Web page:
Despite all the rain recently, there is no need to build an ark just yet. Turlock Irrigation District representatives have said the dam will hold and even though there is a huge supply of water, there is no fear of flooding.
“There are no concerns about flooding or filling Don Pedro Reservoir,” said Jason Carkeet, TID utility analyst.
Since Dec. 17, when the first round of storms hit the Central Valley, there has been 11.18 inches of rain recorded, Carkeet said. Since Sept. 1, the Valley has received 28.39 inches of rain, which is 228.2 percent of what the average rainfall is for this date.
The extra rainfall is forcing TID to release 5,800 cubic feet of water per second to keep the elevation level inside Don Pedro Lake at flood control level, which is 801.9 feet above sea level, he said.
About two and a half to three weeks ago, TID started to prepare for the big storms that covered the skies in the Valley and started releasing water in preparation.
In November, TID started releasing 600 cubic feet of water per second to bring down the levels of water in preparation of the heavy rainfall. Then in December, they started releasing 3,500 cubic feet of water until the first storm hit Dec. 17. The lake was at a 797.3 elevation level before the first storm.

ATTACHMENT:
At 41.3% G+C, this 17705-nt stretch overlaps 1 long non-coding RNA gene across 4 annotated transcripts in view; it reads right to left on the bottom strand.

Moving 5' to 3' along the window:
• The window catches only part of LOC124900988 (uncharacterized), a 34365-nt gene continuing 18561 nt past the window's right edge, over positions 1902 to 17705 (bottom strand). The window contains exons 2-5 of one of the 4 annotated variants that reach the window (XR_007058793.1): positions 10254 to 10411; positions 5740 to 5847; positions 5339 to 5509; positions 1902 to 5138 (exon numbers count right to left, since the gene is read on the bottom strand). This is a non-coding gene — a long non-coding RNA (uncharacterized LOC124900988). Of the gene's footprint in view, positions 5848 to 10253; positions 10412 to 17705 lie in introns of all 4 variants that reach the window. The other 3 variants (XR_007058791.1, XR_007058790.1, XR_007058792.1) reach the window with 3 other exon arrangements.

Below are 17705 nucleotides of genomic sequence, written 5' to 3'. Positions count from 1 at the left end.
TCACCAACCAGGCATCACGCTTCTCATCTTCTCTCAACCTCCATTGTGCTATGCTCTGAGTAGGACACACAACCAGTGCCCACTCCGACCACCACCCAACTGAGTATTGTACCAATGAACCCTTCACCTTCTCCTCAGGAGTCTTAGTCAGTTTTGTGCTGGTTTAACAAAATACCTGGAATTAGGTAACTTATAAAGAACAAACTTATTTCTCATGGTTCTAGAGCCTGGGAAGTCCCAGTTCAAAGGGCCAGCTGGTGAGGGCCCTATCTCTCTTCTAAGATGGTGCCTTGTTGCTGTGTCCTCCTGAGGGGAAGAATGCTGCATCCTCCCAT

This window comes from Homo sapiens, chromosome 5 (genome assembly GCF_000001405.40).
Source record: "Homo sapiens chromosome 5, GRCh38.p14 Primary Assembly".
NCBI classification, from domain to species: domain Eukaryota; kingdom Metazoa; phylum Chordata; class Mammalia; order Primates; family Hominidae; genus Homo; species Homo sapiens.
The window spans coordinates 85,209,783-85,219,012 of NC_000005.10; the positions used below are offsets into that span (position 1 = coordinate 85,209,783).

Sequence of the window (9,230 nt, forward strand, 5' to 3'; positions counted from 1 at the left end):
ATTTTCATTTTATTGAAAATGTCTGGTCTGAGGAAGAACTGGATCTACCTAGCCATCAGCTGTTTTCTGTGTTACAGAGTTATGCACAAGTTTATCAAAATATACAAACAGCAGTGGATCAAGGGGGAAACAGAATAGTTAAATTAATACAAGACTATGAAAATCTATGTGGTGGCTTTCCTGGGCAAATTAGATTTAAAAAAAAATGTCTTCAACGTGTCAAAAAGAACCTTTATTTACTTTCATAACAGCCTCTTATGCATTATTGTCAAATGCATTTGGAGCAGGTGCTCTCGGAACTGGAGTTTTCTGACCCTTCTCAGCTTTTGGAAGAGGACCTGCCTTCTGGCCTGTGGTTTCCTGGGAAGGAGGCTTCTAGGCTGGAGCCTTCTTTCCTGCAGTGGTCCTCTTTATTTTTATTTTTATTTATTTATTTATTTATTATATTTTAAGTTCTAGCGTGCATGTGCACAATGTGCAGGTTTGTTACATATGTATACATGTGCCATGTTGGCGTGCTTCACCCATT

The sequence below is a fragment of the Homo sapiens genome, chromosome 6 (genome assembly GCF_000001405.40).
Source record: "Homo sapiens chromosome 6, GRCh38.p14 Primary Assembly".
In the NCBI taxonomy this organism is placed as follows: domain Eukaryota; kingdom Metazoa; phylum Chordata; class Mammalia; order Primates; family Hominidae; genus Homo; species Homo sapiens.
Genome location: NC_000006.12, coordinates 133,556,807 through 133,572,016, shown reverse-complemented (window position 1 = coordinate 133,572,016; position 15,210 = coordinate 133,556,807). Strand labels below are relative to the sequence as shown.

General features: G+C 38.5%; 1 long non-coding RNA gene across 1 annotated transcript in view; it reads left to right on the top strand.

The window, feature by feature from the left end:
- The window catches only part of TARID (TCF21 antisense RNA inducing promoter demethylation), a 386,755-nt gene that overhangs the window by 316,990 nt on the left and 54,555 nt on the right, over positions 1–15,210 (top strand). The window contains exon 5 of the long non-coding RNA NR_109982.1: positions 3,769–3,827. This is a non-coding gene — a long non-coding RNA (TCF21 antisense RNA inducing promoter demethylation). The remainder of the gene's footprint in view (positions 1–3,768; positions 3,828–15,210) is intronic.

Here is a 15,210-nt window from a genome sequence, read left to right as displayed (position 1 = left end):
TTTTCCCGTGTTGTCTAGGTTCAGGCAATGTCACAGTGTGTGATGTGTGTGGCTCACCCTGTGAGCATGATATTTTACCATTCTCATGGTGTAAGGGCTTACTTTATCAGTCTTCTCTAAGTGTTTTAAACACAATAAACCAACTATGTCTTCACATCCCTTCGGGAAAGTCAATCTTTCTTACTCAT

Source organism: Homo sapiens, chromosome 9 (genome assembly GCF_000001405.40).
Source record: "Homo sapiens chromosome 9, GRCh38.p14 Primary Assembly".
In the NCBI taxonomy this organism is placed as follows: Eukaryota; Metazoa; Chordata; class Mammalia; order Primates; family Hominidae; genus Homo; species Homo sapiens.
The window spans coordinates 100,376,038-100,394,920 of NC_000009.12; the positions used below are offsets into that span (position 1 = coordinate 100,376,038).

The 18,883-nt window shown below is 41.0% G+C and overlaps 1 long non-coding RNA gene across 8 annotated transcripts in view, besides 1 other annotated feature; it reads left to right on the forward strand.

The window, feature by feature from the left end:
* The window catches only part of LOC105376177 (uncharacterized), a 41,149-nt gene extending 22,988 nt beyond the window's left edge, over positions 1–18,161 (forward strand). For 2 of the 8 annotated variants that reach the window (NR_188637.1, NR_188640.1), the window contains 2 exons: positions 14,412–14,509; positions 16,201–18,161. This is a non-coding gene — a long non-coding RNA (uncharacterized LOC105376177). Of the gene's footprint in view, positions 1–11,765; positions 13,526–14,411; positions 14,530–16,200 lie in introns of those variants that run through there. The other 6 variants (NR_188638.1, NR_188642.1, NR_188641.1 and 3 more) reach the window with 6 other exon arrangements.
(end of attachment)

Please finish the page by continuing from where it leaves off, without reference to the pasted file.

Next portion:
TID starts releasing water when the elevation level hits 801.9 feet above sea level and the water level exceeded that on Dec. 25 at 802.8 feet and on Dec. 29 at 804.2 feet.
With the rainfall on Dec. 25 and Dec. 29 reaching over the flood control level, there is about two feet of water in the flood control space already, he said. The flood control space can hold up to 340,000 acre feet to protect the dam from spilling over.
Carkeet said that they will continue to release 5,800 cubic feet of water per second until the water level goes back below the flood control level, which he is expecting to be in a couple of weeks.
Some worry that with the release of the water there will be none for farmers during irrigation season, but Carkeet said they are expecting a high level of snow melt and more rain this winter.
“At this rate, if the rain forecast comes through and we continue to have average rainfall, we will have a full reservoir for irrigation season and we will still have to continue to release a lot of water,” he said.
This season’s snow run off is also expected to come in above average, as it has already reached 204.7 percent of what the average snow level has been for this date, Carkeet said.
Currently they have about 313,669 acre feet left of storage for incoming rainfall and snowmelt, he said.
TID is preparing for more rainfall and preparing for it to be dry here on out like it did back in 1997, Carkeet said.
“If it goes dry, we can expect to get average rainfall for the year,” he said. “A lot of it has come early. It has been really wet so far.”
To contact Maegan Martens, e-mail email@example.com or call 634-9141 ext. 2015.